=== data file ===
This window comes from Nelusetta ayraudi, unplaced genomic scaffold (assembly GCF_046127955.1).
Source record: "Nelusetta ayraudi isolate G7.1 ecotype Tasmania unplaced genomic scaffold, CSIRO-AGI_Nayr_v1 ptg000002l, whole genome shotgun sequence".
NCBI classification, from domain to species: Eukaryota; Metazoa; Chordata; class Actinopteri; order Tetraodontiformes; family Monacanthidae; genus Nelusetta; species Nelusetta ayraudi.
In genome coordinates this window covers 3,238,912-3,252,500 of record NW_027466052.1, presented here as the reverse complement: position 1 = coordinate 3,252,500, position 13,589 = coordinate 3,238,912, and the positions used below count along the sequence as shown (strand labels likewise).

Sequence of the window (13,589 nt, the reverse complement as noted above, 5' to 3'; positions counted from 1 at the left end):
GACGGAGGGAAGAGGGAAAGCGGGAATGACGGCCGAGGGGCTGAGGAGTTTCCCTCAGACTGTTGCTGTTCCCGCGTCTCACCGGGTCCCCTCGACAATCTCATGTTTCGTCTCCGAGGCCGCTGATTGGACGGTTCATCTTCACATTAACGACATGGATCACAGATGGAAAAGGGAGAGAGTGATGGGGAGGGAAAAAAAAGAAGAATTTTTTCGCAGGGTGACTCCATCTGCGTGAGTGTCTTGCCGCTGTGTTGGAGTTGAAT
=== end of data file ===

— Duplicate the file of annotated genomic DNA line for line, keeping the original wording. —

This window comes from Nelusetta ayraudi, unplaced genomic scaffold (assembly GCF_046127955.1).
Source record: "Nelusetta ayraudi isolate G7.1 ecotype Tasmania unplaced genomic scaffold, CSIRO-AGI_Nayr_v1 ptg000002l, whole genome shotgun sequence".
NCBI classification, from domain to species: Eukaryota; Metazoa; Chordata; class Actinopteri; order Tetraodontiformes; family Monacanthidae; genus Nelusetta; species Nelusetta ayraudi.
In genome coordinates this window covers 3,238,912-3,252,500 of record NW_027466052.1, presented here as the reverse complement: position 1 = coordinate 3,252,500, position 13,589 = coordinate 3,238,912, and the positions used below count along the sequence as shown (strand labels likewise).

Sequence of the window (13,589 nt, the reverse complement as noted above, 5' to 3'; positions counted from 1 at the left end):
GACGGAGGGAAGAGGGAAAGCGGGAATGACGGCCGAGGGGCTGAGGAGTTTCCCTCAGACTGTTGCTGTTCCCGCGTCTCACCGGGTCCCCTCGACAATCTCATGTTTCGTCTCCGAGGCCGCTGATTGGACGGTTCATCTTCACATTAACGACATGGATCACAGATGGAAAAGGGAGAGAGTGATGGGGAGGGAAAAAAAAGAAGAATTTTTTCGCAGGGTGACTCCATCTGCGTGAGTGTCTTGCCGCTGTGTTGGAGTTGAAT